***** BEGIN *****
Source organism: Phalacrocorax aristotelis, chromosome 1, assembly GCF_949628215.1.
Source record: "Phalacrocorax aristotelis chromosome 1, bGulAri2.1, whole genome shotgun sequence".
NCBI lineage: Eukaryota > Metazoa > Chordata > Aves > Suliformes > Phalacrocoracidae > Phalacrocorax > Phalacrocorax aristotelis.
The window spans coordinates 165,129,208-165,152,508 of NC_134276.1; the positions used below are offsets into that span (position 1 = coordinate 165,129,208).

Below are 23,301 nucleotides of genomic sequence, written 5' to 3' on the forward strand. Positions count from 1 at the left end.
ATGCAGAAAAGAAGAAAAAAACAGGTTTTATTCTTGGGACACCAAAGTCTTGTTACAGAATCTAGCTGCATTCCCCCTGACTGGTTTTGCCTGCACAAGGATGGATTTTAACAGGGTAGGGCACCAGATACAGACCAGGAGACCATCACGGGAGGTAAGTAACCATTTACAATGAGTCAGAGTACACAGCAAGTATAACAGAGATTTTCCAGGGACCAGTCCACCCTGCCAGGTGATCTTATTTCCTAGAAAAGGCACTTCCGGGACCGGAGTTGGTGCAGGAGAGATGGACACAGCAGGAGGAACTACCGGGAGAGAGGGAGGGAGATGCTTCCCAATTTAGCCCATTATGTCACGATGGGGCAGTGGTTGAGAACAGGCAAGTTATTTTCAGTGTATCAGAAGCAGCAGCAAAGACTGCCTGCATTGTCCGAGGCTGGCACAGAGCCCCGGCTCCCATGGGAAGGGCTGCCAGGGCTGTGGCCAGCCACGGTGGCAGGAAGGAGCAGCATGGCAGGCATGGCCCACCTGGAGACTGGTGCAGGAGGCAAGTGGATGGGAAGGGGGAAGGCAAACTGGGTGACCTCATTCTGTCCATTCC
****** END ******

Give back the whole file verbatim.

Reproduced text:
Source organism: Phalacrocorax aristotelis, chromosome 1, assembly GCF_949628215.1.
Source record: "Phalacrocorax aristotelis chromosome 1, bGulAri2.1, whole genome shotgun sequence".
NCBI lineage: Eukaryota > Metazoa > Chordata > Aves > Suliformes > Phalacrocoracidae > Phalacrocorax > Phalacrocorax aristotelis.
The window spans coordinates 165,129,208-165,152,508 of NC_134276.1; the positions used below are offsets into that span (position 1 = coordinate 165,129,208).

Below are 23,301 nucleotides of genomic sequence, written 5' to 3' on the forward strand. Positions count from 1 at the left end.
ATGCAGAAAAGAAGAAAAAAACAGGTTTTATTCTTGGGACACCAAAGTCTTGTTACAGAATCTAGCTGCATTCCCCCTGACTGGTTTTGCCTGCACAAGGATGGATTTTAACAGGGTAGGGCACCAGATACAGACCAGGAGACCATCACGGGAGGTAAGTAACCATTTACAATGAGTCAGAGTACACAGCAAGTATAACAGAGATTTTCCAGGGACCAGTCCACCCTGCCAGGTGATCTTATTTCCTAGAAAAGGCACTTCCGGGACCGGAGTTGGTGCAGGAGAGATGGACACAGCAGGAGGAACTACCGGGAGAGAGGGAGGGAGATGCTTCCCAATTTAGCCCATTATGTCACGATGGGGCAGTGGTTGAGAACAGGCAAGTTATTTTCAGTGTATCAGAAGCAGCAGCAAAGACTGCCTGCATTGTCCGAGGCTGGCACAGAGCCCCGGCTCCCATGGGAAGGGCTGCCAGGGCTGTGGCCAGCCACGGTGGCAGGAAGGAGCAGCATGGCAGGCATGGCCCACCTGGAGACTGGTGCAGGAGGCAAGTGGATGGGAAGGGGGAAGGCAAACTGGGTGACCTCATTCTGTCCATTCC